Law Firm Disqualified
In Abrano, a law firm was advising certain officials of Byran Corp., a closely held corporation, and representing the corporation in litigation against another company. The law firm did not have an agreement with the client limiting the scope of the engagement or addressing conflict or withdrawal situations. A dispute arose over the company’s compensation of its shareholders. The law firm advised one of the shareholders on the pay dispute, sent a demand letter to Bryan Corp. on behalf of a group of shareholders, and subsequently withdrew from its representation of Bryan Corp. in the pending litigation. The law firm terminated its representation of the company by sending a notice to a Bryan Corp. officer whom the law firm was representing in the pay dispute. When lawsuits erupted over the pay dispute, Bryan Corp. moved to disqualify its former law firm from representing adverse parties.
The SJC upheld the trial court’s order disqualifying the law firm. Notably, there was no finding of actual prejudice, nor were there any findings of fact supporting the order. The SJC’s holding rested on violations of both the common law duty of loyalty that attorneys owe clients and Massachusetts Rule of Professional Conduct 1.7, governing concurrent and successive representation of clients. The SJC reasoned that the compensation dispute with current shareholders created a potential conflict that made it improper for the corporation’s law firm to represent those individual shareholders as concurrent clients without first obtaining the company’s informed consent. By accepting the new representation without first obtaining such a waiver, the law firm breached its duty of loyalty to Bryan Corp. and violated the prohibition in Rule 1.7 against concurrent representation of clients whose interests are materially adverse. The decision also confirmed that disqualification can be a proper remedy for ethical violations even without a showing of actual prejudice.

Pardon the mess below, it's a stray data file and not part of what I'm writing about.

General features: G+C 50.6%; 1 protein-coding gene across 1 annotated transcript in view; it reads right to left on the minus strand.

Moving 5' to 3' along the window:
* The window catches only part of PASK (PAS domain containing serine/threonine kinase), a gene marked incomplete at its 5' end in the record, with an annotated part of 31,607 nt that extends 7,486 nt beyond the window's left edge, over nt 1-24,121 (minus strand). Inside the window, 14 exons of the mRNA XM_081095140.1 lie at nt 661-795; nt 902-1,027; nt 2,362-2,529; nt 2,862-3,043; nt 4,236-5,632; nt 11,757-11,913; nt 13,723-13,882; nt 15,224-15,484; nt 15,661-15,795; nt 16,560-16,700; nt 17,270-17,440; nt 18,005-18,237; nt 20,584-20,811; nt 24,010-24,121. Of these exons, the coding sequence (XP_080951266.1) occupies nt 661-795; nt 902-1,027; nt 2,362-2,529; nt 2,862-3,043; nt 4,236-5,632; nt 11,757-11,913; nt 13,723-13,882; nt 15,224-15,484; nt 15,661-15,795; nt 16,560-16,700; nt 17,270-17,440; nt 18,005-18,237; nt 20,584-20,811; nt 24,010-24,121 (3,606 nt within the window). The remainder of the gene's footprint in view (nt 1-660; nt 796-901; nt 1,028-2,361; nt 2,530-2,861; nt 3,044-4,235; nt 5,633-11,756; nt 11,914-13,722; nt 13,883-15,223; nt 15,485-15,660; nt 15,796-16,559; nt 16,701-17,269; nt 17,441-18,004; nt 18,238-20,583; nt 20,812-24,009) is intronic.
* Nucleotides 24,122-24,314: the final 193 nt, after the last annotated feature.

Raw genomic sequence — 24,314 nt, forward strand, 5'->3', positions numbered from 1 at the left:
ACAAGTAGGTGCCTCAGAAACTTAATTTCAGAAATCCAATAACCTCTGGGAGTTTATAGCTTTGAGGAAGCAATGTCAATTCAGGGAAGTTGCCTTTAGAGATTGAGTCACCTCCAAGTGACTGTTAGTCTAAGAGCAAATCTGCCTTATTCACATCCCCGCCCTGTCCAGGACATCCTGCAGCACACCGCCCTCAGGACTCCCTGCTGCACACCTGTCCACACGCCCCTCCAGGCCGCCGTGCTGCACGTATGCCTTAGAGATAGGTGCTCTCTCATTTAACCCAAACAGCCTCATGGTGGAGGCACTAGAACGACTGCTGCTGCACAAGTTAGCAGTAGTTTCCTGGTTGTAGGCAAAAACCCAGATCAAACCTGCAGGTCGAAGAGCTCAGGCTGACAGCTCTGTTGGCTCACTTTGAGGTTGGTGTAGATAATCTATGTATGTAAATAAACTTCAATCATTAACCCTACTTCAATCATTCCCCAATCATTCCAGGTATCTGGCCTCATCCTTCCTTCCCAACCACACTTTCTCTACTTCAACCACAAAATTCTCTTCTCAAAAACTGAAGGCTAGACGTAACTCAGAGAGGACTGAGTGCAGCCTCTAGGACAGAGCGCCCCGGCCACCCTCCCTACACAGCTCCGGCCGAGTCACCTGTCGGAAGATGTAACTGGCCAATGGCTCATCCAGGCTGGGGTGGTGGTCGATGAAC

The court also held that law firm’s termination of the client engagement was improper. Consent to terminate an engagement with an organizational must be given by an authorized representative of the organization who has no conflict of interest in the decision. Moreover, the development of the conflict between Bryan Corp. and certain shareholders did not, by itself, justify the firm’s withdrawal as counsel for the company in the pending but unrelated litigation.
The law firm argued that initially there was no adversity between the shareholders and the company and no showing of actual prejudice. The SJC rejected those arguments as overly narrow readings of Rule 1.7, which encompasses the duty to anticipate potential conflicts, and Rule 1.13, the comments to which instruct that when an organizational client’s interests may be or become adverse to those of a constituent, the lawyer should advise the constituent of the conflict or potential conflict of interest and that the lawyer cannot then represent the constituent. The law firm had a duty to use “reasonable measures” to ascertain whether an actual conflict of interest was likely to occur, and, in this case, the law firm “should have known” that the interests of their concurrent clients were likely to become adverse in the near future, given the structure of the small board, the compensation dispute, and prior advice the law firm had given the shareholders about likely conflicts occurring if the board membership changed.
Fulfilling the Duty of Loyalty